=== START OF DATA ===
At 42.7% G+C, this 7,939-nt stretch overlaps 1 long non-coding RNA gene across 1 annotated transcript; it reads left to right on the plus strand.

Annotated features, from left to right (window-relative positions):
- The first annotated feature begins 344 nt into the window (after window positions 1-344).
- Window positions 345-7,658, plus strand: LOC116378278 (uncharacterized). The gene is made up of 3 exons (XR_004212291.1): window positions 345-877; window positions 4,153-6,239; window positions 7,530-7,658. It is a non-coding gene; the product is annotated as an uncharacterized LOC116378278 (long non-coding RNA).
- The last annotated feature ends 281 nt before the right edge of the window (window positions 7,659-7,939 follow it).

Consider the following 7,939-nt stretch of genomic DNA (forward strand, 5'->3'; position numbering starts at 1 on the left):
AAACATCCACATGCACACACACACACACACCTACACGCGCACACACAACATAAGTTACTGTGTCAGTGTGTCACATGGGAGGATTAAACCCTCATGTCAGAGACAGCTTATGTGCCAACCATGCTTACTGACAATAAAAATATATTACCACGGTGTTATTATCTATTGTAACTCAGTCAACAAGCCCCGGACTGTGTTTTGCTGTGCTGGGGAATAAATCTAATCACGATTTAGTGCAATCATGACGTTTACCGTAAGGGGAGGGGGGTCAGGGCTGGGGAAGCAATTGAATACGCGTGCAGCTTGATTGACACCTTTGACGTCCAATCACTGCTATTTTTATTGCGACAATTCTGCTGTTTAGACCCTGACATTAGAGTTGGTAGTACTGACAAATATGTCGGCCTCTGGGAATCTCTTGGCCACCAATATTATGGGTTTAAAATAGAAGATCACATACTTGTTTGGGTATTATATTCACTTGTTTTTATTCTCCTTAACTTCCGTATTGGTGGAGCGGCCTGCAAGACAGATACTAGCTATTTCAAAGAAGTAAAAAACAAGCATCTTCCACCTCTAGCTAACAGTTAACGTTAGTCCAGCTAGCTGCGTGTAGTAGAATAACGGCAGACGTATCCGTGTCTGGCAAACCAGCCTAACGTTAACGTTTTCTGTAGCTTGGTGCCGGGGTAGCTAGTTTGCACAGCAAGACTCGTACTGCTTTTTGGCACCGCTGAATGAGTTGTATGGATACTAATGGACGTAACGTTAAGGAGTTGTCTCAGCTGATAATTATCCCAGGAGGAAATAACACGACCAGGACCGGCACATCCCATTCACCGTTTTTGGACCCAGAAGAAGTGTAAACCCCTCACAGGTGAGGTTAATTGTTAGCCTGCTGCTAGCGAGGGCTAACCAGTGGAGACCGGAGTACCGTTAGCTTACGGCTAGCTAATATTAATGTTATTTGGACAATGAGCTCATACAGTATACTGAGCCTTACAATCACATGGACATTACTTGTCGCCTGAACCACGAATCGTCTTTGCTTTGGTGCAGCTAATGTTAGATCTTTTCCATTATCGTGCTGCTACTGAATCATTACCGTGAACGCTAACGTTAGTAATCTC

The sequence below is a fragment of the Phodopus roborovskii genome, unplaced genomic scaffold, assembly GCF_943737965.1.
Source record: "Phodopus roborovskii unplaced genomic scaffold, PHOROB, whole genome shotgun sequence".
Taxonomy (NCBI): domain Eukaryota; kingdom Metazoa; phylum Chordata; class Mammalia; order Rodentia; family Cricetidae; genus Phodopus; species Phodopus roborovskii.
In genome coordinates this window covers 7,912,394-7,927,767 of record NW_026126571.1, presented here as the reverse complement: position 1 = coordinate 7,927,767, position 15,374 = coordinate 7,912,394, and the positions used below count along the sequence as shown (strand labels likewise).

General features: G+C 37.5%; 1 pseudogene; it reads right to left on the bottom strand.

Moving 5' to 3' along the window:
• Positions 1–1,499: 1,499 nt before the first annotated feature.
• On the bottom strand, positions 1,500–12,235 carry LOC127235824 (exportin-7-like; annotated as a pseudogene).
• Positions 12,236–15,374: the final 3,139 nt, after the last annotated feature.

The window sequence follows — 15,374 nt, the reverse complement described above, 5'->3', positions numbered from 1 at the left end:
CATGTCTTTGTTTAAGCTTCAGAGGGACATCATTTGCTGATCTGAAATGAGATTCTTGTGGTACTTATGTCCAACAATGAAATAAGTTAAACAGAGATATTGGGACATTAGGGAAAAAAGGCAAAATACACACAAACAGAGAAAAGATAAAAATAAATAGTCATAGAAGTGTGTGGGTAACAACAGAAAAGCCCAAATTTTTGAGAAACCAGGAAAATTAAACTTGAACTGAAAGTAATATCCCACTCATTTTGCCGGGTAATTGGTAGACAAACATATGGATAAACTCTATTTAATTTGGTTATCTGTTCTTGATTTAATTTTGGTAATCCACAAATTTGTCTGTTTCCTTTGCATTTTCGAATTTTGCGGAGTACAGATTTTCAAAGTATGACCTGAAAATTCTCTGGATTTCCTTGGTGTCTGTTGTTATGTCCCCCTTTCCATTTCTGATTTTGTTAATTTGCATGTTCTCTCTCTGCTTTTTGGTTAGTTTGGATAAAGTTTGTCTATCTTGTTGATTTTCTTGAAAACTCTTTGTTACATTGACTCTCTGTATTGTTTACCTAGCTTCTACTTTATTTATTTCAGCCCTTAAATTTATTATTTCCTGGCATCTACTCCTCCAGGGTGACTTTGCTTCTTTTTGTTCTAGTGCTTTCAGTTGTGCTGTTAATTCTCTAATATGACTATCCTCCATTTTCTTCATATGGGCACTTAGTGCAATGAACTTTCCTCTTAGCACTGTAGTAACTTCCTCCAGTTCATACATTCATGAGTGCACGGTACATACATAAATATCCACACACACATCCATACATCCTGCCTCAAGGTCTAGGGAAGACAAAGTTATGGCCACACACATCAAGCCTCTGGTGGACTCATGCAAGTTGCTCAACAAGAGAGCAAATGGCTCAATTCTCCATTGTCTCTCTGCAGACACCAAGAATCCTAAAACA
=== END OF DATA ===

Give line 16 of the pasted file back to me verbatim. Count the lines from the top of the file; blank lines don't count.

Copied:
• Positions 12,236–15,374: the final 3,139 nt, after the last annotated feature.